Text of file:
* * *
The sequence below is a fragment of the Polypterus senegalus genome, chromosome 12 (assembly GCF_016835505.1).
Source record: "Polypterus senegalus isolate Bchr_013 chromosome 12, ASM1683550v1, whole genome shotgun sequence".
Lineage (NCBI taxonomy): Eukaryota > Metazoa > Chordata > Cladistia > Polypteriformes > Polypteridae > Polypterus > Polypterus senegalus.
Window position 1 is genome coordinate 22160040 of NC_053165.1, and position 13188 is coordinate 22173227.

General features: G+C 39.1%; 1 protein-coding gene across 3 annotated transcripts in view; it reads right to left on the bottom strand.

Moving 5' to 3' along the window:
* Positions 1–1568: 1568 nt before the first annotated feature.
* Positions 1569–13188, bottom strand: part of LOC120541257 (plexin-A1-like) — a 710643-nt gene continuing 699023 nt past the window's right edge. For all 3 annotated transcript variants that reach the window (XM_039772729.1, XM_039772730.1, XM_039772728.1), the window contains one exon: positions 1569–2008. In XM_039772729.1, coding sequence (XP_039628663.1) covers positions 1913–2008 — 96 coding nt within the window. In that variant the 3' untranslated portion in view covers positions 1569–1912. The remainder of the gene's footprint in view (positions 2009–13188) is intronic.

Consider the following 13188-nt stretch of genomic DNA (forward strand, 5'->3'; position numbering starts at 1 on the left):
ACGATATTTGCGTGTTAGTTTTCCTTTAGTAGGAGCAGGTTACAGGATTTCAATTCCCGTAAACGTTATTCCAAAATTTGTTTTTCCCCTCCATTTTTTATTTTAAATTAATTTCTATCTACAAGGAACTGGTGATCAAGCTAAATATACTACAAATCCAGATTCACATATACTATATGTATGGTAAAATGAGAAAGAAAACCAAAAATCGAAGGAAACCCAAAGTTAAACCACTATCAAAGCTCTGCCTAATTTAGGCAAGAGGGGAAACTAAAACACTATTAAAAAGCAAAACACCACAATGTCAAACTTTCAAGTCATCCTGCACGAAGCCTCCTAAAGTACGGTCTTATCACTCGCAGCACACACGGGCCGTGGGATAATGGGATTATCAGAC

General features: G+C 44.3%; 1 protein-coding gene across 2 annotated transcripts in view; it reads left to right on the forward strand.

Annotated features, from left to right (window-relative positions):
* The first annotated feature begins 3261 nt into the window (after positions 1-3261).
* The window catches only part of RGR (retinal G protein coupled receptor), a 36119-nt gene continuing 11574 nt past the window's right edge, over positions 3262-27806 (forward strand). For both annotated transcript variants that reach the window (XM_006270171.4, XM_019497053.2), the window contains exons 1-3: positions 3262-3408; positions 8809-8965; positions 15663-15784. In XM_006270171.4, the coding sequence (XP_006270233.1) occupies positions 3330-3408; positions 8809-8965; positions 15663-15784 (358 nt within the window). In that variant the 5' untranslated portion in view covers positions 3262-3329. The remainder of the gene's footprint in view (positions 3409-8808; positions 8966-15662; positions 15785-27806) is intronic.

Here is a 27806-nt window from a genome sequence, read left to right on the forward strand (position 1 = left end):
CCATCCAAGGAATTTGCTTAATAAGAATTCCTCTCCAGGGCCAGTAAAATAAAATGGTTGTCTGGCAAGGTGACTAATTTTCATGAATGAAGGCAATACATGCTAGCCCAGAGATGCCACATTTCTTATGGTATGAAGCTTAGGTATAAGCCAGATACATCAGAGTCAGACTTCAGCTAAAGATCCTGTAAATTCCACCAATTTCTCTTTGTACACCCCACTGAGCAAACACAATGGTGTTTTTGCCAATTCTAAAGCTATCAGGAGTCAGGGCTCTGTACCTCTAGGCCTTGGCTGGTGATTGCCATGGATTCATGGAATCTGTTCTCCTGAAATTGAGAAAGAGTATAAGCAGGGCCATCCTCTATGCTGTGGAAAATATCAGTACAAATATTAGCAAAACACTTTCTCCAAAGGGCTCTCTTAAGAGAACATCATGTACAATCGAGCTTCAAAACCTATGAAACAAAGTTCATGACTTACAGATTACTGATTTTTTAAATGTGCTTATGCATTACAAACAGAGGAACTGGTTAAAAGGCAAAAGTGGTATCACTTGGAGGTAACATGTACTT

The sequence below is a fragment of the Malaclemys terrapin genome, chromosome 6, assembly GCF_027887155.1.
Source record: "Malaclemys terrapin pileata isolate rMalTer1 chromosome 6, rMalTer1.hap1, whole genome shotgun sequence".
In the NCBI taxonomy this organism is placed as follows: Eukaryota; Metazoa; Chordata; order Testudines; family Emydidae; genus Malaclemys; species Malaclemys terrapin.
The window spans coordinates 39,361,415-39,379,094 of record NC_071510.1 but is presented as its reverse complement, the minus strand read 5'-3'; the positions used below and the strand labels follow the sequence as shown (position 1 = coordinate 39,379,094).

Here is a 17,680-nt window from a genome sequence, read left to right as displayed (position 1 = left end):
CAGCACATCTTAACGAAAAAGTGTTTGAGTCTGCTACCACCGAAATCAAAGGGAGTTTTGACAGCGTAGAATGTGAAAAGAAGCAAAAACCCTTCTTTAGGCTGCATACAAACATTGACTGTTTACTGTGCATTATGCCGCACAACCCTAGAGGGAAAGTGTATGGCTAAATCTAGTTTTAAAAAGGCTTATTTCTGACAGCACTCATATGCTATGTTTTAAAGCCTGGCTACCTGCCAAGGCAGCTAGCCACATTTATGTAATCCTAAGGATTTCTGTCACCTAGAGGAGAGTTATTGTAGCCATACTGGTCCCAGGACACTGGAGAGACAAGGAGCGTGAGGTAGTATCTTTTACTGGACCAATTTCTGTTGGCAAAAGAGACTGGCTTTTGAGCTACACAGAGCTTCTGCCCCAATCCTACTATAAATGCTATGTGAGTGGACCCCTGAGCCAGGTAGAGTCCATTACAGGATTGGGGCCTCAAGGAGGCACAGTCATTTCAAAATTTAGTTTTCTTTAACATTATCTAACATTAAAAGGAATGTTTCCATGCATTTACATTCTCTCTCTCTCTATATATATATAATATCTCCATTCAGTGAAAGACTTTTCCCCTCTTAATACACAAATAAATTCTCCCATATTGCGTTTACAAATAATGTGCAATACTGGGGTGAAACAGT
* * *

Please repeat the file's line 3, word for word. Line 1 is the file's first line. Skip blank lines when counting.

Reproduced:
Lineage (NCBI taxonomy): Eukaryota > Metazoa > Chordata > Cladistia > Polypteriformes > Polypteridae > Polypterus > Polypterus senegalus.